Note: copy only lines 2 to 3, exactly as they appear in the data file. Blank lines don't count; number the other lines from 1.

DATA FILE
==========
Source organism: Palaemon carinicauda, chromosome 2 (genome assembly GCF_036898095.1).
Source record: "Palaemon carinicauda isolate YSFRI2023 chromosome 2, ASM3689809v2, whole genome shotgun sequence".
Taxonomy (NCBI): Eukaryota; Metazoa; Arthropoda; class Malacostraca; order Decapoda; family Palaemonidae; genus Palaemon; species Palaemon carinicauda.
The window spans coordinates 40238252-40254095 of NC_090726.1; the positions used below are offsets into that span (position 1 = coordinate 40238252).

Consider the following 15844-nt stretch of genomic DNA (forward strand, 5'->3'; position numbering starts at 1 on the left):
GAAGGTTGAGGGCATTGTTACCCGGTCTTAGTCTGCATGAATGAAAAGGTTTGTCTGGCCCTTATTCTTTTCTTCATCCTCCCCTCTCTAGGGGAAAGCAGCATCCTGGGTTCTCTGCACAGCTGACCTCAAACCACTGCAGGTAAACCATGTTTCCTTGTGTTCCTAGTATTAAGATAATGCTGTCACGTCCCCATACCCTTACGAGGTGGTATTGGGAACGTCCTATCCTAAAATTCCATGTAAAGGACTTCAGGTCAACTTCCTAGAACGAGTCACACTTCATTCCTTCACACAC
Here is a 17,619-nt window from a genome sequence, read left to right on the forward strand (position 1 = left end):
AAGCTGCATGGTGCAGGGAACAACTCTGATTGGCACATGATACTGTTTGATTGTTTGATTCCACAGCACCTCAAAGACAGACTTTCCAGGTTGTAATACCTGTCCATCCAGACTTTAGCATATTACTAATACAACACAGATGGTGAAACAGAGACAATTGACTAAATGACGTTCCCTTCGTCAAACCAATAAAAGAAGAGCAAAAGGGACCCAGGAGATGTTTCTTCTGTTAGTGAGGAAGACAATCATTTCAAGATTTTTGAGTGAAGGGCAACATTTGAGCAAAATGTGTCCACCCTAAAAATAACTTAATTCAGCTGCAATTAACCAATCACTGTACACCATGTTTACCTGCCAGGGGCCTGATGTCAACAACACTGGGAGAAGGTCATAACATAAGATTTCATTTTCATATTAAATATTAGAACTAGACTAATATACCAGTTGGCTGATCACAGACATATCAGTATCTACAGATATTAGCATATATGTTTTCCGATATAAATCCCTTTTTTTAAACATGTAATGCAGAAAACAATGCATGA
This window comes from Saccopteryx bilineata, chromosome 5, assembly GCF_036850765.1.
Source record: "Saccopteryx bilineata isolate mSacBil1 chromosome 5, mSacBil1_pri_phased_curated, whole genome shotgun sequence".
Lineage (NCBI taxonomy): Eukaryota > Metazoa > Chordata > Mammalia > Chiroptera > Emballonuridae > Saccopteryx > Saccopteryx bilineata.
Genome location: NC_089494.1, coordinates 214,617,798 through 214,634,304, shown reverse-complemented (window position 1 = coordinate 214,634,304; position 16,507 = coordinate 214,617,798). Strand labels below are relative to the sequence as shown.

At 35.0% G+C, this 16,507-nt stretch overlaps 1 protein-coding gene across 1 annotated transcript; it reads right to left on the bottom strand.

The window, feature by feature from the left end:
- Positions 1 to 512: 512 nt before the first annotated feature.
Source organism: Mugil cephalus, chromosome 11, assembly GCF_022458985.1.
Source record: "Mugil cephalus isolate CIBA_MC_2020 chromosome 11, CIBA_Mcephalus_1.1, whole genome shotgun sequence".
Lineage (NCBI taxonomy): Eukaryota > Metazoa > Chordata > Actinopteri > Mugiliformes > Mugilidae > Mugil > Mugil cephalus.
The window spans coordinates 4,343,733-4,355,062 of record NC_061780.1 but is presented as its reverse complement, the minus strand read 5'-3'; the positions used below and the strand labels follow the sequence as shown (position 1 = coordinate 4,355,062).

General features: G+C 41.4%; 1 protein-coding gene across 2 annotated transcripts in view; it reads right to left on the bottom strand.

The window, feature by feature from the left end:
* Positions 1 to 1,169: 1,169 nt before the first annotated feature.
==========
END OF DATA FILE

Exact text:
Source record: "Palaemon carinicauda isolate YSFRI2023 chromosome 2, ASM3689809v2, whole genome shotgun sequence".
Taxonomy (NCBI): Eukaryota; Metazoa; Arthropoda; class Malacostraca; order Decapoda; family Palaemonidae; genus Palaemon; species Palaemon carinicauda.